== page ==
From the jumbotron over the ice arena to the ever-changing electronic signs littering the streets of New York City, unconventional displays can be found just about anywhere. Normally, making them involves some serious coding, hardware engineering or deep, sometimes dangerous tweaking of system and driver files. This process can sometimes involve custom hardware, as seen in the signs often used to mark road work. Using off-the-shelf hardware would be more cost-effective and allow for much more creativity, but is, for the most part, extremely difficult. On top of all that, adding in interactivity features can prove extremely difficult if not outright impossible, depending on the hardware used and how the display is set up. That's where Google's new open-source AnyPixel.js tool comes in.
Using the open-source, web-based tool, anybody can piece together a display from just about anything they can wire up and put lights in, and program that display to do whatever they please. Mounting up hundreds of arcade buttons on a wall and having them make incredible moving art, as seen above, is only half the fun of AnyPixel.js. The tool allows you to add in deep interactivity, making every single pixel on the surface into a point of interactivity in some way. While the uses seen in the video may be the most straightforward examples that come immediately to mind, the potential use cases for the technology are practically limitless.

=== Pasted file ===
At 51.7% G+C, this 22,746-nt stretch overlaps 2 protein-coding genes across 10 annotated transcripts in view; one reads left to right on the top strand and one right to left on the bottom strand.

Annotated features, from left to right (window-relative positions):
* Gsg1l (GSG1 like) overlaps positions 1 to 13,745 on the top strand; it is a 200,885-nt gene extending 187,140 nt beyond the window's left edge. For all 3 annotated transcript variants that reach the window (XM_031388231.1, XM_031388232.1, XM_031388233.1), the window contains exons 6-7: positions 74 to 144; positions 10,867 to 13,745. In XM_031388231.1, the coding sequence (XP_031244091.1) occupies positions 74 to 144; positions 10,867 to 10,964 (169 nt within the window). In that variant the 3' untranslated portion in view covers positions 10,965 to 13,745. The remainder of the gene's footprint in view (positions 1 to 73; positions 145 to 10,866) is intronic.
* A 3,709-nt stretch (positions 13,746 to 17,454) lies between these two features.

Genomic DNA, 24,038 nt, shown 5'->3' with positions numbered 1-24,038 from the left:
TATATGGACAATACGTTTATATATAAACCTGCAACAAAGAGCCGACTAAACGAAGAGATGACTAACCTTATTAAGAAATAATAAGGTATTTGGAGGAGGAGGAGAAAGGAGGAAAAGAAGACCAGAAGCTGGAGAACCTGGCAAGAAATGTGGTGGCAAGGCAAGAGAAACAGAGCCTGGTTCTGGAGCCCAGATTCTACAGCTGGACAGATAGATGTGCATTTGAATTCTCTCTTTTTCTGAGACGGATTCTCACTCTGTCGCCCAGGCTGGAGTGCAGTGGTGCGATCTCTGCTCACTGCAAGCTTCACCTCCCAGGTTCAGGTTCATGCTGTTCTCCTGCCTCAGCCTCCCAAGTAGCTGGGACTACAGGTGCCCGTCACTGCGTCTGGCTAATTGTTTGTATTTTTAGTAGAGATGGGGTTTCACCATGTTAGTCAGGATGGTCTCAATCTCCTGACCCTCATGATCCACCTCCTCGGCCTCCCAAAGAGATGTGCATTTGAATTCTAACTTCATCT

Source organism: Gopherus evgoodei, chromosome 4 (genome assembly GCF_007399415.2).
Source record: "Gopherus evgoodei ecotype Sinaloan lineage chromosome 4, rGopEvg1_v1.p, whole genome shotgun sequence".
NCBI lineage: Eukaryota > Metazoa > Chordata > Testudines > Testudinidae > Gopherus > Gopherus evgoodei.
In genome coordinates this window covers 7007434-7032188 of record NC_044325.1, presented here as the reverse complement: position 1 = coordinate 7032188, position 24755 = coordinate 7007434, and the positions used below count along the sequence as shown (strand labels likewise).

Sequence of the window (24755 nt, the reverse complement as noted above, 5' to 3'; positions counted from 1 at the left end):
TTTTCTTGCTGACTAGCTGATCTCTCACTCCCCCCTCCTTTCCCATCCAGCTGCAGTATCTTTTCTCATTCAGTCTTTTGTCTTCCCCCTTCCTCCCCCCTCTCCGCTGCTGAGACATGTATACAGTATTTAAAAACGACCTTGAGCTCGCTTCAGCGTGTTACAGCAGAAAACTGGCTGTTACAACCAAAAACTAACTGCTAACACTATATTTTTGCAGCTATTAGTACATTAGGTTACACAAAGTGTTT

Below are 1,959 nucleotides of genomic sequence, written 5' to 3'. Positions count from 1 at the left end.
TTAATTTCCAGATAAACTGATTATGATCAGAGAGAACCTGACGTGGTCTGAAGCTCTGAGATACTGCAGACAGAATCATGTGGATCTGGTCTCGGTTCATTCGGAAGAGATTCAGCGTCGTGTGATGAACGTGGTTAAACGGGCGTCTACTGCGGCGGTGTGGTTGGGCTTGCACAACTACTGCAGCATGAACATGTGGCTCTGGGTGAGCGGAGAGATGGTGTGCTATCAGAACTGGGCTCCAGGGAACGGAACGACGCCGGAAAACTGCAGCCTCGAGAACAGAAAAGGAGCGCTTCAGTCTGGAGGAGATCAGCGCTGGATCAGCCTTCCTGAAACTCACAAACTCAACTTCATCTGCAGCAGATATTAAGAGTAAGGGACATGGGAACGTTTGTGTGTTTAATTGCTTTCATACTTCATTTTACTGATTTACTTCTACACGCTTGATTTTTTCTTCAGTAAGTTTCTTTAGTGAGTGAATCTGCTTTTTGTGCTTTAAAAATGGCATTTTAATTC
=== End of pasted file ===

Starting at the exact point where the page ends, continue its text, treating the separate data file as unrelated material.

In order to get started, you'll need a printed circuit board that's up to par, the parts you intend to use as lights, and, of course, the software itself. The software stack consists of a simple web app layer, used to control the final product, along with core firmware code and code for frontend that makes using the source code a bit easier. All of this code, along with specifications and the raw source, are available on GitHub, where it can be commented on and branched from, but does not seem to be open for public contribution at this time. The open-source tool runs on a simple web interface, making it theoretically usable on even the most humble of hardware, so long as no incompatible protocols are implemented by the user, meaning an older Android or a low-powered Chromebook could serve as a hub for a creation stemming from this tool.